Apple bites back over iPad rights
Nearly a week after launching the third generation of its popular media tablet, Apple yesterday went on the offensive against Proview Technology (Shenzhen) and accused the debt-ridden company of 'misleading Chinese courts' and the public about its claim to the 'iPad' trademark.
Carolyn Wu, Apple's spokeswoman in Beijing, said: 'We respect Chinese laws and regulations, and as a company that generates a lot of intellectual property we would never knowingly abuse someone else's trademarks.'
Proview Shenzhen, a subsidiary of failed Hong Kong-listed computer display maker Proview International, maintains that it did not sell its rights to two mainland-registered iPad trademarks, despite a Hong Kong court ruling last year that upheld Apple's ownership based on a December 23, 2009 agreement.
But, the Shenzhen Intermediate People's Court ruled in favour of the mainland firm in November in a trademark-infringement case filed by Apple. Apple appealed the ruling in the Guangdong Higher People's Court, which suggested last month that the two sides try to strike a deal.
Proview Shenzhen had earlier said the mainland trademarks would cost Apple up to US$2 billion.
'Our representatives approached Proview Shenzhen in 2009 and negotiated to acquire the rights to the iPad name - including 10 trademarks, two of which are registered in the PRC,' Wu said, noting that Proview had not used the iPad name for more than three years when their talks started.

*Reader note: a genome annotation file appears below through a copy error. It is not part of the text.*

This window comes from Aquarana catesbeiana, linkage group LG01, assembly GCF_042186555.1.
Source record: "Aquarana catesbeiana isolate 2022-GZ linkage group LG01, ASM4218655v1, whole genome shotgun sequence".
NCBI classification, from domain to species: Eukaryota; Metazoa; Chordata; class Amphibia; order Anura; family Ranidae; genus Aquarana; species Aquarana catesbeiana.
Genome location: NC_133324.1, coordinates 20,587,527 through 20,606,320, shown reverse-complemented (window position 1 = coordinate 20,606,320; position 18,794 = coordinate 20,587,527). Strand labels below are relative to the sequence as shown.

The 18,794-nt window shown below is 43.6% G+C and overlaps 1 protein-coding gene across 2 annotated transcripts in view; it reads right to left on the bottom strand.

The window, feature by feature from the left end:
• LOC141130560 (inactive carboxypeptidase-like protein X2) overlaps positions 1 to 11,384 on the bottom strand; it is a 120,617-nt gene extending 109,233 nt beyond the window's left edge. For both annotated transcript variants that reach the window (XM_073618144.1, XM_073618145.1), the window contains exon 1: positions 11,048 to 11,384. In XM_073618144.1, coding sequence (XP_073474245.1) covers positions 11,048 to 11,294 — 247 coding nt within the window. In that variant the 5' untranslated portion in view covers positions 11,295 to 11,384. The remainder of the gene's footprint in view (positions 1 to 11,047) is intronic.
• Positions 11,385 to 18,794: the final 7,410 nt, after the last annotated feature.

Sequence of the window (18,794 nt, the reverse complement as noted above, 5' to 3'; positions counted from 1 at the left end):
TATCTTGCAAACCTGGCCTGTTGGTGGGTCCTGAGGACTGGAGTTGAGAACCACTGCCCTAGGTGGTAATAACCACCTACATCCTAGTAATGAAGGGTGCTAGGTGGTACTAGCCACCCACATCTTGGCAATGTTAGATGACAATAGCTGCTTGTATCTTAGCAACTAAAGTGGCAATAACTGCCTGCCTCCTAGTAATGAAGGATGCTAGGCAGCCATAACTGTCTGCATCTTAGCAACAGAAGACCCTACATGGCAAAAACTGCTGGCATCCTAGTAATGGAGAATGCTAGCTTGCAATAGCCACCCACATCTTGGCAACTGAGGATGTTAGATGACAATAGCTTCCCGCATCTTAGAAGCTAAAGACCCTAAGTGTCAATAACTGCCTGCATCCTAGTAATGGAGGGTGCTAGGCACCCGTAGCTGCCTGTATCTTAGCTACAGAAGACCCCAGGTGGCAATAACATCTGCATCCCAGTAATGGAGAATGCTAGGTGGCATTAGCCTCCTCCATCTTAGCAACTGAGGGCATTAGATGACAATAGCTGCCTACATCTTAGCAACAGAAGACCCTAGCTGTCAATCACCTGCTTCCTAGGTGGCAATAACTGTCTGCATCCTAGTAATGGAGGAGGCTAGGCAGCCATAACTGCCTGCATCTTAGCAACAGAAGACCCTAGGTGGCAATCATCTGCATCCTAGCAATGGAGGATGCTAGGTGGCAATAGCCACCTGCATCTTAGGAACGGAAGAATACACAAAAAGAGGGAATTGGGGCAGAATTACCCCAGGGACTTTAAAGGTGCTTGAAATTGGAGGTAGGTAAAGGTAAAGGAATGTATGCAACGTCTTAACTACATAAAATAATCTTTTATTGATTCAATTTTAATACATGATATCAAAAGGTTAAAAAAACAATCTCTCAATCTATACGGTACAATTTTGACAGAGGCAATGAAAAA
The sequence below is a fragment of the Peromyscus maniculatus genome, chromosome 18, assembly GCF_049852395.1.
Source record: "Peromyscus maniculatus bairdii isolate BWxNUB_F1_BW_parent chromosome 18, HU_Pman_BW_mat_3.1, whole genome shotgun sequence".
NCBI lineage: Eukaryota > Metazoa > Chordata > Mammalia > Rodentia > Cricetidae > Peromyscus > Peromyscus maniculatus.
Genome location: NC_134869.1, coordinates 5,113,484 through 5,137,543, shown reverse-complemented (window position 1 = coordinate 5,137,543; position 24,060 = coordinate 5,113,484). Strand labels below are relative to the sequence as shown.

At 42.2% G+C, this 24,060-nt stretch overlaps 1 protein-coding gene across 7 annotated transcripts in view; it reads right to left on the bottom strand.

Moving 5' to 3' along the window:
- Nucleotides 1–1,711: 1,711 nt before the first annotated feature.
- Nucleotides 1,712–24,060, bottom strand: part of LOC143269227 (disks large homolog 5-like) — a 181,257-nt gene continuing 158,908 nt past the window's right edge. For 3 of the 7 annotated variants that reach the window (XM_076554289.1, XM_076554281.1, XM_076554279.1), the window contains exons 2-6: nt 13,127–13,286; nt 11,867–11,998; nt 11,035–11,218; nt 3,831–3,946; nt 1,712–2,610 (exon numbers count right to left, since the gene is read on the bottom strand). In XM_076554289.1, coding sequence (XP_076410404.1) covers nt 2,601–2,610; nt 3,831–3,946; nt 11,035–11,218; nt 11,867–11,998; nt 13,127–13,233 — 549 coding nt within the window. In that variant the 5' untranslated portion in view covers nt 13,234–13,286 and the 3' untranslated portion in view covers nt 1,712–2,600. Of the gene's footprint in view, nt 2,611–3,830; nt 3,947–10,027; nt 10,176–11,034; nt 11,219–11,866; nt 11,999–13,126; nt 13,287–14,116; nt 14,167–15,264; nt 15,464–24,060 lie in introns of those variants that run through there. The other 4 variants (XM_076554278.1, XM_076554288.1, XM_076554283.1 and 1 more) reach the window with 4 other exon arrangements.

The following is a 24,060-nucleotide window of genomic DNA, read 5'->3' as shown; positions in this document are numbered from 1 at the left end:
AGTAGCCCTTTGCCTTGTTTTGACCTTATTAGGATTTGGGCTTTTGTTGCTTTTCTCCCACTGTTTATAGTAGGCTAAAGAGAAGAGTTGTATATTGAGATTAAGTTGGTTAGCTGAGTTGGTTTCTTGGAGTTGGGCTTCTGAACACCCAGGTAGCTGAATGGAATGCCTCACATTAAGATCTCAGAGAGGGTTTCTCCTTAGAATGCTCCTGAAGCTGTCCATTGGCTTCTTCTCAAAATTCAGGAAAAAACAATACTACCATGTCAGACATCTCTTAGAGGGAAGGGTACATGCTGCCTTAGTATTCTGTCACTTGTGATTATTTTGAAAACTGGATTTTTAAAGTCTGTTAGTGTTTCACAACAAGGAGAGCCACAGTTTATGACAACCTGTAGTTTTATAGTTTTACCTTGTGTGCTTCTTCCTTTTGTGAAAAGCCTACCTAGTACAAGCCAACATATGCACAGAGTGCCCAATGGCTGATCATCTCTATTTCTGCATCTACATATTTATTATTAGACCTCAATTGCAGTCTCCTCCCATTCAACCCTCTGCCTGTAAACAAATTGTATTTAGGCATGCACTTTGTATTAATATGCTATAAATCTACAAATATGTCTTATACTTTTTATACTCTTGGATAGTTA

Dismissing Proview Shenzhen's claim that the iPad trademarks were not transferred, or that mistakes were made in handling the transaction, Wu said the firm's managers 'were well aware of what they were doing and insisted on selling the trademarks through an affiliate company' - Proview Electronics in Taiwan.
'Proview clearly made that arrangement so they wouldn't have to give the money to their creditors in the PRC,' she said. 'Proview didn't want to pay its debts in 2009 when it sold the iPad trademarks, and because they still owe a lot of people a lot of money, they are now unfairly trying to get more from Apple for a trademark we already paid for.'
Apple, which paid GBP5,000 (HK$425,000) for the Proview group's worldwide iPad trademarks, was sued by Taipei-based Proview Electronics in California last month in an attempt to rescind that transaction.